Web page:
A New Age of Creativity with Advanced AI Capabilities

Dan Calladine

Head of Media Futures, dentsu

Can Generative AI Augment Human Creativity?

In this second installment of our trends blog series, we see how content creators are using generative AI to unleash a new age of creativity, but one where lines get blurred about who – or what – performs a given task. Along the way, creators are posing new questions about the very nature of creativity and intellectual property ownership.

This article is extracted from The Pace of Progress – 2024 Media Trends, dentsu’s 14th annual trends report. Read on to learn about generative AI’s ability to create copy and imagery, thereby removing barriers to creation and fueling a new creator economy. 

AI’s latest capabilities for content creation

The ability to create content at scale and on demand through generative AI shows how big an impact the technology can have on media and advertising. Just as the internet revolutionized content distribution, advanced AI capabilities has the potential to do the same for content creation for brands.

The AI space is already booming with contributions from companies and enthusiasts alike. For instance, the e-commerce platform Shopify recently introduced Shopify Magic, which automatically generates blog copy for online store owners with a given tone of voice. 

As marketers explore these tools, companies are looking for the right balance between fostering experimentation and preventing data risks across unvetted environments. Dentsu is actively partnering with Microsoft to launch enterprise-wide access to advanced Azure OpenAI technologies, an approach that empowers employees to develop creative solutions to drive growth and efficiency from the safety of a private, enterprise-grade, secure development environment.

Instant Imagery with AI

The most headline-grabbing application of advanced AI capabilities is in art and design. Platforms such as Stable Diffusion can help anyone generate limitless combinations of imagery in any style, including ultrarealistic compositions. A prompt like “serene vacation lake house, watercolor painting” is all it takes to get started.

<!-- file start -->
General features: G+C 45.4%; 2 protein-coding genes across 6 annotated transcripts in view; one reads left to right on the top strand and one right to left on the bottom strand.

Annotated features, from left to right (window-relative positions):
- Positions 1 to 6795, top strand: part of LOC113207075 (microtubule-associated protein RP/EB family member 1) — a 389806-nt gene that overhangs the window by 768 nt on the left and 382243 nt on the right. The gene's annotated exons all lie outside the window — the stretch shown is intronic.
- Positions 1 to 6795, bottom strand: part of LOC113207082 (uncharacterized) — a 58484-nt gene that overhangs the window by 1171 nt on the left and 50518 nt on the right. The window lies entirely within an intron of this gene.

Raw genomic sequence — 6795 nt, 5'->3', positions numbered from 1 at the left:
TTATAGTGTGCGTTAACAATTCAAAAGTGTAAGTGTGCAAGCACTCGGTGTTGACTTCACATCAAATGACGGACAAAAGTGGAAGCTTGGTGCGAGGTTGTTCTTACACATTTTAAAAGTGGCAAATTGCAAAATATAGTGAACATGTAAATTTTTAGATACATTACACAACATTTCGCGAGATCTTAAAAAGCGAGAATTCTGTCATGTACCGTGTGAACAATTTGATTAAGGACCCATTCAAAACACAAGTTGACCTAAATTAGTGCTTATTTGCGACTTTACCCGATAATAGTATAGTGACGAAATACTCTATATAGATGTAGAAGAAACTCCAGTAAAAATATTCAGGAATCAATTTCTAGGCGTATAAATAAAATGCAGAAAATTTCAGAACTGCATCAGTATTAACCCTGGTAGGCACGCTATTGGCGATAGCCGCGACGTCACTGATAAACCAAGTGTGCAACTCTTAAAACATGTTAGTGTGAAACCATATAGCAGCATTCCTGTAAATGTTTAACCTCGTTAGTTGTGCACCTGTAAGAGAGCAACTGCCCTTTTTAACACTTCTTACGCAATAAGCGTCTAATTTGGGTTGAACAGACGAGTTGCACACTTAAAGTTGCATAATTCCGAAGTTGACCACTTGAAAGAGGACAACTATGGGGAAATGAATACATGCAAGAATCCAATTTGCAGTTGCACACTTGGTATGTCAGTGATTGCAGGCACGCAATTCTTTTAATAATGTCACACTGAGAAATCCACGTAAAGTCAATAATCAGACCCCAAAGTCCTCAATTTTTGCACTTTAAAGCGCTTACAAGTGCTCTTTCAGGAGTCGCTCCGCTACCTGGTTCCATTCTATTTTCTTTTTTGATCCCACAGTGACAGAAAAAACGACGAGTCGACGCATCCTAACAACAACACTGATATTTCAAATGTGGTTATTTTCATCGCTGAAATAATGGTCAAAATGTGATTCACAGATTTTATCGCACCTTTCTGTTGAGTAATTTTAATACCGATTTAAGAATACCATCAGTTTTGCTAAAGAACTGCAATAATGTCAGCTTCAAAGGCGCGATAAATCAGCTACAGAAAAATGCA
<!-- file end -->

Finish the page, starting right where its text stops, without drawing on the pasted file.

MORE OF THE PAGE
How are brands utilising new advanced AI capabilities?

Brands have already started testing the waters of AI-generated creation. Heinz prompted DALL·E 2 to create images of ketchup which resulted in a myriad of images of ketchup bottles all shaped like the iconic Heinz ketchup bottle.  Since generative AI is trained on large datasets of existing images, this campaign cleverly illustrated the dominance of Heinz across the category.

Generative AI heralds a creative revolution for brands with execution left to technology and replaced with a focus on ideation and prompt engineering. By removing barriers to creation, generative AI democratizes it to the masses and leads to a new creator economy. Yet, this model raises new questions on how brands will stand out in a world flooded with AI-generated images.

Navigating AI and Intellectual Property

A more immediate concern expected to top the agenda in 2024 is the one of rights, as generative AI models collide with intellectual property. Artists and image libraries argue that models must have been trained on their data without permission to generate new pictures. Marketers must guard against exposing their brands to legal and reputational challenges by taking operational steps to avoid including copyright protected material when they use generative AI (e.g., prompt wording, modifying outputs, training dataset diligence).

Legislators are trying to clarify the limits of derivative work in the age of generative AI. For instance, the EU’s AI Act is heading toward transparency requirements such as disclosing content generated by AI and publishing summaries of copyrighted data used for training.  It is crucial that brands continue to work closely with legal experts to understand the fast-moving regulatory patchwork.

Businesses and right holders also look for ways to reward human creativity. Adobe, which has trained its Firefly model on Adobe Stock, openly licensed content, and other public domain content, is exploring a compensation model for creators.  As brands are an integral part of pop culture, it is time to reflect on whether they want to let consumers build upon their intellectual property through generative AI – and how.

What’s Next for AI and Content Creation?

Generative AI creative outputs will become more nuanced, from more detailed images to new forms of music. As models get easier to use, it will be easier for individuals and brands to explore new avenues for creative expression.

This is the second of ten trends discussed in dentsu’s The Pace of Progress – 2024 Media Trends report. Up next in our series: trend #3 – Generative optimizations.

For more on the future of advanced AI capabilities and creativity download our full dentsu 2024 Media Trends report.